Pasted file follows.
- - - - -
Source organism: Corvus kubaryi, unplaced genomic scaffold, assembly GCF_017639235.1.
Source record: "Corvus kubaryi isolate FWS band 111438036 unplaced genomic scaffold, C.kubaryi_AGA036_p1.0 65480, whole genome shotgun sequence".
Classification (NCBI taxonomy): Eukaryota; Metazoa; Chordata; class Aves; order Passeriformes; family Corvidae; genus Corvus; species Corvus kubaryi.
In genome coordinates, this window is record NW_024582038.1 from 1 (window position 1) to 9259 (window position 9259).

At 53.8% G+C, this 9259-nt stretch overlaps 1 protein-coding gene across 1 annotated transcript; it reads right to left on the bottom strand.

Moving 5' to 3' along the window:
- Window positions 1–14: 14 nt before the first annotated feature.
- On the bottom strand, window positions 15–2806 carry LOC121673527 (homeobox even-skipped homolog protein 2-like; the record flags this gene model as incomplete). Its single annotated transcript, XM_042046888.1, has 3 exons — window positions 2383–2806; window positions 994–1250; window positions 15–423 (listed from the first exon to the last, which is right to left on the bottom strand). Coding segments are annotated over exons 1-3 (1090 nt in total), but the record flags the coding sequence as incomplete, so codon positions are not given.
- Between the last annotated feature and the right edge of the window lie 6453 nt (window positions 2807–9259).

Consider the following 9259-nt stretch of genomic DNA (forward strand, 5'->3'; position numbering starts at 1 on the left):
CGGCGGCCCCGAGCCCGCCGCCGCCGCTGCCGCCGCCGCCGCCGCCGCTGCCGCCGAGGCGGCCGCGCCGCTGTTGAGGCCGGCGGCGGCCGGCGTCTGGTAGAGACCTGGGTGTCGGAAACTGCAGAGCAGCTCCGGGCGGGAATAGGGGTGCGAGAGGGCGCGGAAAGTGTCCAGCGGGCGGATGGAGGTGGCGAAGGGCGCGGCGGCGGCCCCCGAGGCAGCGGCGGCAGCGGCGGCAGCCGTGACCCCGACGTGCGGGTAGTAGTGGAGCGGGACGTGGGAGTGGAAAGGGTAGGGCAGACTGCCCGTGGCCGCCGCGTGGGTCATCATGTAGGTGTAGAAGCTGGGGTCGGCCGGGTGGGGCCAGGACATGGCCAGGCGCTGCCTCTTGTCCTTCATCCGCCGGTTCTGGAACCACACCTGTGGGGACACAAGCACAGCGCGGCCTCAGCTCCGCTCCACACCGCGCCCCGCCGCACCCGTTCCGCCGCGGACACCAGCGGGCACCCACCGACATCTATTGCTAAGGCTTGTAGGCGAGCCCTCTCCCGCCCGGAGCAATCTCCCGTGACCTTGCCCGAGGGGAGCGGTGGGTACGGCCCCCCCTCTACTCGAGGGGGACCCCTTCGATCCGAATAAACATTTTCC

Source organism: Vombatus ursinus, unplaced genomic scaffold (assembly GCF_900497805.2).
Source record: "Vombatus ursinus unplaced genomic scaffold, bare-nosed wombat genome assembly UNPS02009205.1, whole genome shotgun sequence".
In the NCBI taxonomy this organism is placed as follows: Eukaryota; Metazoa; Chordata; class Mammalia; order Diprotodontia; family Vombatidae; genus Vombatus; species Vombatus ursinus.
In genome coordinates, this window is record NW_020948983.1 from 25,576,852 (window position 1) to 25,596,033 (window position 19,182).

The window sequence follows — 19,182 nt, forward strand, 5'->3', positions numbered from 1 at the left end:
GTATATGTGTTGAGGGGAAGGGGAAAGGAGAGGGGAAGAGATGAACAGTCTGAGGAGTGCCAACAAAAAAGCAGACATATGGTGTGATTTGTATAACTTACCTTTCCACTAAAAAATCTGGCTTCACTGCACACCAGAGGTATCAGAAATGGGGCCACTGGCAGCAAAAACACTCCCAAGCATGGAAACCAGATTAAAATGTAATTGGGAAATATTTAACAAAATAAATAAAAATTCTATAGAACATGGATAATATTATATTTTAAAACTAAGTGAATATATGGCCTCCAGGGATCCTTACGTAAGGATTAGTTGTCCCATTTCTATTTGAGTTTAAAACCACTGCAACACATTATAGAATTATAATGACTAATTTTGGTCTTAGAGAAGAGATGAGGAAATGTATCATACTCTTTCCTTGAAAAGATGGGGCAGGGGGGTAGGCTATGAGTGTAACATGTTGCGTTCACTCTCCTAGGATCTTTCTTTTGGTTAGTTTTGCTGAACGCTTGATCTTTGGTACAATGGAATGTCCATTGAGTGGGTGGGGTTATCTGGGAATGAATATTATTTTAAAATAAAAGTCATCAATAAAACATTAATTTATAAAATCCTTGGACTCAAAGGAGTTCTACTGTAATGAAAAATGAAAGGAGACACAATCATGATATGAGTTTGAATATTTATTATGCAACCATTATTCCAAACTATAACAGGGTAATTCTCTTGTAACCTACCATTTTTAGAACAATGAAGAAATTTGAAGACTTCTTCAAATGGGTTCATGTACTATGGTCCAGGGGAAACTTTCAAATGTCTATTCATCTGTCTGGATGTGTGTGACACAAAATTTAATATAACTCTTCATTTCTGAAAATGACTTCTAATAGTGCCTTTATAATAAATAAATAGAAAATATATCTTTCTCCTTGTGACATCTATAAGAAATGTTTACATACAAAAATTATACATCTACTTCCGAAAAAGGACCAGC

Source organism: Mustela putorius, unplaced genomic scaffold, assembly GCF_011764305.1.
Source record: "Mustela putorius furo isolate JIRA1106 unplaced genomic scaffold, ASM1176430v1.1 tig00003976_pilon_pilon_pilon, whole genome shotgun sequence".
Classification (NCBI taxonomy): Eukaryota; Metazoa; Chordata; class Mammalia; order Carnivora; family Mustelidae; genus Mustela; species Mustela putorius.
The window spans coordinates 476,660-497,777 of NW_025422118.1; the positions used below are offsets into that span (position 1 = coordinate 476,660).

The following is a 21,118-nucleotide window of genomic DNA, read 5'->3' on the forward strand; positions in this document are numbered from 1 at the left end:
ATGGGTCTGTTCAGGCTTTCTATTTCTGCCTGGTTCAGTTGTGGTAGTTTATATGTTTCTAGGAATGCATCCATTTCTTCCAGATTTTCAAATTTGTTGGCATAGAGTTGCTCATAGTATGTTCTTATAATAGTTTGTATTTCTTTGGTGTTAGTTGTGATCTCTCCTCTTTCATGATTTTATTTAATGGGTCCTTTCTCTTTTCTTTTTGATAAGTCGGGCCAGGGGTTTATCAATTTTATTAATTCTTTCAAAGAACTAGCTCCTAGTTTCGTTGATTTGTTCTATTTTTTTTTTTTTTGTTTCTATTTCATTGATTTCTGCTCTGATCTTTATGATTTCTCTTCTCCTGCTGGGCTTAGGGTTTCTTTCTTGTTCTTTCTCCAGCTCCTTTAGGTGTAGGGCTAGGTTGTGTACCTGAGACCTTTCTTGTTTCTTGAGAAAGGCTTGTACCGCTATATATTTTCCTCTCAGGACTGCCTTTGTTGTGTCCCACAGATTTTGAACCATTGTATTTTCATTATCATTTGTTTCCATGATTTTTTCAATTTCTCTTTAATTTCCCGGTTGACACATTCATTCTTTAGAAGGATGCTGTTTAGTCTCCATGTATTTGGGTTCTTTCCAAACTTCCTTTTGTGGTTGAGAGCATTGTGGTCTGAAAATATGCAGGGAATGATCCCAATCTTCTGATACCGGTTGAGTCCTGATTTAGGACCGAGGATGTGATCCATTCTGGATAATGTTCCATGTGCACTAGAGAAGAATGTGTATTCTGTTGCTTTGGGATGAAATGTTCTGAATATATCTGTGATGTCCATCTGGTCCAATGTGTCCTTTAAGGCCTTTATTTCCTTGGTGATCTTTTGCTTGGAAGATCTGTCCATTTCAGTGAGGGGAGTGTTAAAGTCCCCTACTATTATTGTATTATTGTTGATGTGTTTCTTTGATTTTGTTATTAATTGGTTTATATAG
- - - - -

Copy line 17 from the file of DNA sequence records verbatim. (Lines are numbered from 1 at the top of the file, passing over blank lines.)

GTATATGTGTTGAGGGGAAGGGGAAAGGAGAGGGGAAGAGATGAACAGTCTGAGGAGTGCCAACAAAAAAGCAGACATATGGTGTGATTTGTATAACTTACCTTTCCACTAAAAAATCTGGCTTCACTGCACACCAGAGGTATCAGAAATGGGGCCACTGGCAGCAAAAACACTCCCAAGCATGGAAACCAGATTAAAATGTAATTGGGAAATATTTAACAAAATAAATAAAAATTCTATAGAACATGGATAATATTATATTTTAAAACTAAGTGAATATATGGCCTCCAGGGATCCTTACGTAAGGATTAGTTGTCCCATTTCTATTTGAGTTTAAAACCACTGCAACACATTATAGAATTATAATGACTAATTTTGGTCTTAGAGAAGAGATGAGGAAATGTATCATACTCTTTCCTTGAAAAGATGGGGCAGGGGGGTAGGCTATGAGTGTAACATGTTGCGTTCACTCTCCTAGGATCTTTCTTTTGGTTAGTTTTGCTGAACGCTTGATCTTTGGTACAATGGAATGTCCATTGAGTGGGTGGGGTTATCTGGGAATGAATATTATTTTAAAATAAAAGTCATCAATAAAACATTAATTTATAAAATCCTTGGACTCAAAGGAGTTCTACTGTAATGAAAAATGAAAGGAGACACAATCATGATATGAGTTTGAATATTTATTATGCAACCATTATTCCAAACTATAACAGGGTAATTCTCTTGTAACCTACCATTTTTAGAACAATGAAGAAATTTGAAGACTTCTTCAAATGGGTTCATGTACTATGGTCCAGGGGAAACTTTCAAATGTCTATTCATCTGTCTGGATGTGTGTGACACAAAATTTAATATAACTCTTCATTTCTGAAAATGACTTCTAATAGTGCCTTTATAATAAATAAATAGAAAATATATCTTTCTCCTTGTGACATCTATAAGAAATGTTTACATACAAAAATTATACATCTACTTCCGAAAAAGGACCAGC